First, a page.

Dr. Tim Doherty
Director, Center for Faculty Excellence
Ph.D., University of Massachusetts, Amherst
M.A., University of Massachusetts, Amherst
B.A., University of Massachusetts, Amherst
Phone: (603) 897-8483; Email: email@example.com
- Writing pedagogy
- Renaissance drama
- Rhetorical theory
- Early 20th century women’s labor movement
After graduating as an English major from UMass-Amherst in 1983, Tim Doherty spent his first three years after college teaching at the Greenwood School in Putney, Vermont, a private residential school for learning-disabled boys, ages 8-15. While teaching at Greenwood, he spent three summers at the Pine Ridge School outside of Burlington, Vermont as a teacher-trainer in Orton-Gillingham, a multi-sensory, phonics-based remedial reading method for dyslexics. By 1988, he got the itch to return to grad school, beginning his doctoral studies in English at UMass-Amherst, and teaching first-year composition throughout the eight years of his program there. He did a dual concentration in English Renaissance literature and Rhetoric and Composition, completing a dissertation with Peter Elbow entitled "College Writing and the Resources of Theater." That title might suggest something of his values as a teacher of writing: he believes in creating experiences that help people play with language and perspective. Since 1999, he has directed first-year writing and the writing-across-the curriculum program at Rivier.
My teaching life has been dedicated to conversation, enriching talk with students and colleagues. Great conversations—and the writing and presentations that can emerge from them—need a firm starting point, and that takes design and preparation. What should students understand and be able to do as a result of reading, discussion, and writing about a subject? What do they already know, and how can I tap that? What questions do they have, and how can those questions provide a starting point? With the right preparation, I try to establish context and relevance.
I have tried to shape first-year writing courses to focus on conflict resolution through the interplay of perspectives and voices. I completed a 40-hour course in community mediation, to see how that might fertilize my approach. Mediators orient themselves to conflict in a way that is open and productive: conflict is something we needn’t fear, but rather is natural in community, a chance to use dialogue to make a better, more just world. Today, empathic communication about ethical conflicts seems impossible. When public dialogue is predominantly channeled through major media outlets, and is often characterized by shouting, who can blame students for tuning out? Somehow the classroom needs to offer students a place to negotiate difficult moral judgments and, further, to help them envision public venues for their deliberations beyond the classroom. With two colleagues at Franklin Pierce University, I am working on a book about teaching through uses of role-play, dialogue, and deliberative public forums in order to teach for peace.
For all formal essays in my writing courses, I offer feedback and evaluation to writers through five, one-on-one conferences spread across the semester, helping me to connect with students as people, helping them to see me as a writing coach. In this regard, I have learned much from K-12 colleagues in such books as Mary Warner’s Winning Ways of Coaching Writing (2001), and Penny Kittle’s Write Beside Them (2008). Educational outcomes matter, but it is the chance to discuss them with students themselves that matters most to me.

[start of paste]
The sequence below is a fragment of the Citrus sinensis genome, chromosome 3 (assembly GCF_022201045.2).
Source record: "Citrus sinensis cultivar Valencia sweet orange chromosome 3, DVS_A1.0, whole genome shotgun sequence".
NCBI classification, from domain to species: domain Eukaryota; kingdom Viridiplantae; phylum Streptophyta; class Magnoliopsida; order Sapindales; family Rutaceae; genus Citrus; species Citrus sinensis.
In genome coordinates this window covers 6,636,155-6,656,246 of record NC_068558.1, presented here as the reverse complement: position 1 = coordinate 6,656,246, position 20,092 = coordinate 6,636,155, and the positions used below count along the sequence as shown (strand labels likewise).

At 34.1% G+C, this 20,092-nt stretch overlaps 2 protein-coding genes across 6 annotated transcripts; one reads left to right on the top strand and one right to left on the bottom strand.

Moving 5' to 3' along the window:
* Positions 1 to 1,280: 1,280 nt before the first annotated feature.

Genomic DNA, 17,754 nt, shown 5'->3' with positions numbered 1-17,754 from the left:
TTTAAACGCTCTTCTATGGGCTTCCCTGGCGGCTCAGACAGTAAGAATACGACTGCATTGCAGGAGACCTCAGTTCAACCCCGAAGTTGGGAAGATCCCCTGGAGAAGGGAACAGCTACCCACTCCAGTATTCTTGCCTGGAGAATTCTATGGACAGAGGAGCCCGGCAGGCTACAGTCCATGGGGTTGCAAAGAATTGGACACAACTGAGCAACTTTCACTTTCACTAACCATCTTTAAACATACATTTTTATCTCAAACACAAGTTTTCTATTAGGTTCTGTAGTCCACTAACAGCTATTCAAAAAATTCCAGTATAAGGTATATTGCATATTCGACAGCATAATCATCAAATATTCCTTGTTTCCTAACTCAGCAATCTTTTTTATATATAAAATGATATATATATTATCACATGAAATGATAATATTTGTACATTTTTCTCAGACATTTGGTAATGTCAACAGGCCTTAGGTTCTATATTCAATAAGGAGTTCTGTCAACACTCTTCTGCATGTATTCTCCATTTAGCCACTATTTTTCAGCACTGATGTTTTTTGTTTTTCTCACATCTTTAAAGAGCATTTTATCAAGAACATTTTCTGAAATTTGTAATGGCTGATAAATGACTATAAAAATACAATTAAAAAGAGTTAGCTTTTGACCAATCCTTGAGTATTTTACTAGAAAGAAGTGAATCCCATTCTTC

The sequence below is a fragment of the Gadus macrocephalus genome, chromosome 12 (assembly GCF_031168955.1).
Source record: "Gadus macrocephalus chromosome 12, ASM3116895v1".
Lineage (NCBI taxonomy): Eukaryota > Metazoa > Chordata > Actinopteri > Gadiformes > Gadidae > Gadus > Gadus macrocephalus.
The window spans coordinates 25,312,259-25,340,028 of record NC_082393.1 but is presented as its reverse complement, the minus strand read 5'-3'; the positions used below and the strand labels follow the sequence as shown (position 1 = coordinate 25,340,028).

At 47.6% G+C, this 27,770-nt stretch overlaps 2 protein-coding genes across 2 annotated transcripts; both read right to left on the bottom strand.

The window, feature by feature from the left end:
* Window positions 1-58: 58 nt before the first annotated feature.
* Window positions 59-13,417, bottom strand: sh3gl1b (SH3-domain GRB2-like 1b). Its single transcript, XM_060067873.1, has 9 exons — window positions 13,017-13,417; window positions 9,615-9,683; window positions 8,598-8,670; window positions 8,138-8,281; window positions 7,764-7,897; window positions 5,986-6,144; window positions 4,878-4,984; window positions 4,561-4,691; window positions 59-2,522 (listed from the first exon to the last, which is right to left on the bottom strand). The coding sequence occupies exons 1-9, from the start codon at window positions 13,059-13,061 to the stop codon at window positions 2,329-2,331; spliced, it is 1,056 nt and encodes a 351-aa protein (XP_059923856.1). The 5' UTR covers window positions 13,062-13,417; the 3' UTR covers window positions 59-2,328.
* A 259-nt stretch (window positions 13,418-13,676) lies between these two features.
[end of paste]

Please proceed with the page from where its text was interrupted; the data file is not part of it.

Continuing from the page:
When teaching Shakespeare to both English majors and non-majors, I hold class in a dormitory lounge, pursuing a “rehearsal” approach. Adapting a model of performance-based teaching advocated by The Folger Library in their series Shakespeare Set Free, I opt for fewer plays (five), arranging students in different groups for each play, asking each group to take ownership of a particular Act. Formal and informal writing and research are woven into this cooperative process. With careful planning and ongoing facilitation of the process, I see most college students move from a tentative sense of character and a halting delivery of blank verse to much more fluent, confident performances that enact their interpretations of scenes and do justice to the beauty of Shakespeare’s lines. In a sense, they find a Shakespearean voice for themselves.
Ultimately, two values drive my teaching: empathy and transformation. The social nature of literacy underscores the promise of language to cultivate peace. Our capacity for empathy, the capacity to imagine others, captures my imagination. I want my professional life to be about that, deeply. Through active, experiential, learner-centered classroom environments and lessons, transformation of each learner is possible. With ample opportunities to engage each other in conversation, students will gain confidence and competence in the art of conversation itself. The same vision I have for students applies to me: conversation brings mutual flourishing. The more present and available I make myself to students, genuinely listening to them, the better their education and the better my teaching life.
- “Lessons from the Believing Game.” The Journal of the Assembly for Expanded Perspectives on Learning 15 (Winter 2009-2010). Peter Elbow, editor. Urbana, Illinois: National Council of Teachers of English.
- “Engaging Students in Dialogue.” Rivier Academic Journal (3.1 Spring 2007).
- “Restructuring in Higher Education and the Relationship between Literature and Composition.” Composition and/or Literature: The End(s) of Education. Linda Bergmann and Edith Baker, editors. National Council of the Teachers of English, 2006.
- “The Coalition Rhetoric of Rose Schneiderman.” Rhetorical Democracy: Selected Papers from the 2002 Rhetoric Society of America Conference. Gerard A. Hauser, editor. Mahwah, NJ: Lawrence Erlbaum Associates, Inc. (2003).